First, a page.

Environmental quality has a direct effect on citizens welfare. To quantify this effect, the four articles of this thesis analyse Finnish citizens willingness to pay (WTP) for increased forest conservation using the contingent valuation (CV) and choice experiment (CE) methods. These methods are based on neo-classical welfare economics augmented with the choice process framework originating from psychology and behavioural economics. Using the CV method, we analyse how WTP is affected by respondents uncertainty, by the share of nonrespondents and by the considerably high share of yes responses at the highest proposed costs to households. The CE data are used to study the effects of different conservation programme characteristics on WTP. The results show that Finnish citizens support increased forest conservation. The median WTP in the contingent valuation was 72 EUR, i.e. 50% of respondents supported increased conservation if the costs per household did not exceed 72 EUR. The mean WTP estimates were sensitive to modelling assumptions and assumptions concerning the nonrespondent preferences. This emphasises the need for careful sensitivity analyses when results are used for welfare measurement and policy planning. Respondents choices in the valuation questions were affected by the household costs of conservation and other socioeconomic characteristics. The results suggest that the choices in valuation tasks are affected by economic and psychological factors. The study gives important insights into the choice behaviour and lower and upper bound estimates of WTP. These estimates are somewhat lower than those in comparable earlier Finnish studies. In CV, respondents seemed insensitive to programme size while the extent of the proposed project had a significant effect on the choices in CE.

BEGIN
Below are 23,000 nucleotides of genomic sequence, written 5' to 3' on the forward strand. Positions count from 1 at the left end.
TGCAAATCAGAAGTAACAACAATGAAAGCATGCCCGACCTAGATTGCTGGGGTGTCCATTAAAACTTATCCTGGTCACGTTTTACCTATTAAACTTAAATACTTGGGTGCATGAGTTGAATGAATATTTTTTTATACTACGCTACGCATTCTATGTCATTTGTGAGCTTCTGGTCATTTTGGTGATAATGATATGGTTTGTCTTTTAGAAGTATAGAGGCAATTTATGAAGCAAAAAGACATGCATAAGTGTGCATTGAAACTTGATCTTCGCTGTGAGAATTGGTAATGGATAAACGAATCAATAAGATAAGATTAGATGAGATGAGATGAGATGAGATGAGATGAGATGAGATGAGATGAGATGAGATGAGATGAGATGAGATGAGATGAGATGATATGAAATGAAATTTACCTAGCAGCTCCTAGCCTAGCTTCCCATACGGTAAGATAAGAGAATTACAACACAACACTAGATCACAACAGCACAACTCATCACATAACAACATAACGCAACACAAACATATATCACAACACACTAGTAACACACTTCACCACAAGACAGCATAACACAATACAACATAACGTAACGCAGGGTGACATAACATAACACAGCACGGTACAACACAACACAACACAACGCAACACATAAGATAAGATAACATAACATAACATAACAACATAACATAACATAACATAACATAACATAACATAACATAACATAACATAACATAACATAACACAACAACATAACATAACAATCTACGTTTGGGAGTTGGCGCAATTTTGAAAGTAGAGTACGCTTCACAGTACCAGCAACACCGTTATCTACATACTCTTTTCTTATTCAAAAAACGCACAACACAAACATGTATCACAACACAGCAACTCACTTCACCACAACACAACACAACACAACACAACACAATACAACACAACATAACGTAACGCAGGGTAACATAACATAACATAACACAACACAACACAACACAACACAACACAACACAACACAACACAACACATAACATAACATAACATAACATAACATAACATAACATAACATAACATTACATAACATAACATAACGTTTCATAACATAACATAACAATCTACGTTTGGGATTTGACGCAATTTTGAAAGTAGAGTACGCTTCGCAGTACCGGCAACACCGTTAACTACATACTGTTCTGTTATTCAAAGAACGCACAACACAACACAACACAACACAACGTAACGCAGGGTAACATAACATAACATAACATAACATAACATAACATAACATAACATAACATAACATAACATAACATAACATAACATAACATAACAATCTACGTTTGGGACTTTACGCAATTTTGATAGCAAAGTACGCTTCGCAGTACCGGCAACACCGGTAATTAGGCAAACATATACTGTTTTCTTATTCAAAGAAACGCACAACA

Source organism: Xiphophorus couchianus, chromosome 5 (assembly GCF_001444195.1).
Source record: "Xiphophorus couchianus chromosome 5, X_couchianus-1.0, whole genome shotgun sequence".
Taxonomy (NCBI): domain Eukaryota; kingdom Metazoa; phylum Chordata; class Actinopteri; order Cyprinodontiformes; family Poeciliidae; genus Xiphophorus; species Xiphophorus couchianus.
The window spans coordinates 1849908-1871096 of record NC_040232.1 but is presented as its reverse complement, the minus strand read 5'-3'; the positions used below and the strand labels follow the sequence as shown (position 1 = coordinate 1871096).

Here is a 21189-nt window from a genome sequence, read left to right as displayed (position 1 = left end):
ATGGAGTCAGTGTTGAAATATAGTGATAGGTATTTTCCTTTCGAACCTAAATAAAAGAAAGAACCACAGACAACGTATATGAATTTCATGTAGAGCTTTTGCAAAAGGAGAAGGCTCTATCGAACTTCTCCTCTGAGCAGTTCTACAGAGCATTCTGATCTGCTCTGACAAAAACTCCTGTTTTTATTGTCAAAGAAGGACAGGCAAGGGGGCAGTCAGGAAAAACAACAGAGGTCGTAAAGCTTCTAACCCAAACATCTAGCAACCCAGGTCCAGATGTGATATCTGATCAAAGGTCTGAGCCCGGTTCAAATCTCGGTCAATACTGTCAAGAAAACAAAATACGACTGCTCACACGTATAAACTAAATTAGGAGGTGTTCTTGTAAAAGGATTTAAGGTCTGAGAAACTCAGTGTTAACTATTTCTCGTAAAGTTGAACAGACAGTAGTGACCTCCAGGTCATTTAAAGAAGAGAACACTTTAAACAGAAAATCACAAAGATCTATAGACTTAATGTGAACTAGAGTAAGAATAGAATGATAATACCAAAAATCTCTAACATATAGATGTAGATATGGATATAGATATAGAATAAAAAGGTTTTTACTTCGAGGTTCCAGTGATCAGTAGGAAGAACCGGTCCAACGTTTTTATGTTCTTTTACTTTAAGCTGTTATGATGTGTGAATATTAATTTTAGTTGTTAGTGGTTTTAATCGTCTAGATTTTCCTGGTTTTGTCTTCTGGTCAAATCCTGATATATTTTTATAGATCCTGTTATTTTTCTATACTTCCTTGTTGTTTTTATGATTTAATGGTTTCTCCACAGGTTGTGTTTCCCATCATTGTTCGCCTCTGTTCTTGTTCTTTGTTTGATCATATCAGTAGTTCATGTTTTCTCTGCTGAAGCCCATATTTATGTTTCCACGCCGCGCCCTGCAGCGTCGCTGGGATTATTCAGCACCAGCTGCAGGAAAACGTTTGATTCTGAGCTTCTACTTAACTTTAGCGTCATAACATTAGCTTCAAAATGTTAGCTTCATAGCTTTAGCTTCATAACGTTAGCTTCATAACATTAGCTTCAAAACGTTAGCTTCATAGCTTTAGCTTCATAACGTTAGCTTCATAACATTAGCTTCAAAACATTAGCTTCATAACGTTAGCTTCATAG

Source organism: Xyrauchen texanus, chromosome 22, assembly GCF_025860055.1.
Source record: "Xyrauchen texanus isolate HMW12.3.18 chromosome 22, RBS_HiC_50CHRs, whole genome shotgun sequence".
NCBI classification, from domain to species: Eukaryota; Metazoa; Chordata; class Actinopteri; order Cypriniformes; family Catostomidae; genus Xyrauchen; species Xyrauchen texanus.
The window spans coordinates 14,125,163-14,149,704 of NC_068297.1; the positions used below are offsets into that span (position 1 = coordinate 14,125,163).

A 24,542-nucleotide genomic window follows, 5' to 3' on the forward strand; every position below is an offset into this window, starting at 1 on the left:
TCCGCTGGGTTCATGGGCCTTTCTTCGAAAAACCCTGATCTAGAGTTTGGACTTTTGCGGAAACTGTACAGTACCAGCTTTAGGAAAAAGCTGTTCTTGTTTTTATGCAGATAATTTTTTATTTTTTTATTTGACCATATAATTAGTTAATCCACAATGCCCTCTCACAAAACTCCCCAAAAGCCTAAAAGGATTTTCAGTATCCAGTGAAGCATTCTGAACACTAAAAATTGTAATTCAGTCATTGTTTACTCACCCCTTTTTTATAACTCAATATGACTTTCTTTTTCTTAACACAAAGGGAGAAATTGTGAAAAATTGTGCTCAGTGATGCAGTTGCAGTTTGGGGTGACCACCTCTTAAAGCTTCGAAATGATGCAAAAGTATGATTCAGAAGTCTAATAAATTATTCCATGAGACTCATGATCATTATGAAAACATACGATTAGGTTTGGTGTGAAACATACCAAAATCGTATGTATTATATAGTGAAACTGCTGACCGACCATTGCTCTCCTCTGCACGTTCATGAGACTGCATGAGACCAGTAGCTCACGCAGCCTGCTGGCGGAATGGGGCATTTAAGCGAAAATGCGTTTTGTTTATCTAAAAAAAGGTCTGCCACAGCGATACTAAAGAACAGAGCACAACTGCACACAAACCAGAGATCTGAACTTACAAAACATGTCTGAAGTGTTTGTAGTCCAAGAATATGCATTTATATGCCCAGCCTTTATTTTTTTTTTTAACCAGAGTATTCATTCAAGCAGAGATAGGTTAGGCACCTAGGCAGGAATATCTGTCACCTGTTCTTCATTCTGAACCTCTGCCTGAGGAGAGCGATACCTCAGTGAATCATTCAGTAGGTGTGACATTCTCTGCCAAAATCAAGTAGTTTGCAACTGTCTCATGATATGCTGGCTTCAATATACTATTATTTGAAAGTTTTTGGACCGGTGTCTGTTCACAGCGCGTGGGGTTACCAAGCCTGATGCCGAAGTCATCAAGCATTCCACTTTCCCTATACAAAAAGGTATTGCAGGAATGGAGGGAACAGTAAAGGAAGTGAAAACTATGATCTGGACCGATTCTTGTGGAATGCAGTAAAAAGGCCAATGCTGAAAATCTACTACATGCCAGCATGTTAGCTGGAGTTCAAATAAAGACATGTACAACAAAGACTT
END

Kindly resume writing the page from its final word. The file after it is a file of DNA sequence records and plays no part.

• Chen, Hongxin (Helsingin yliopisto, 2015)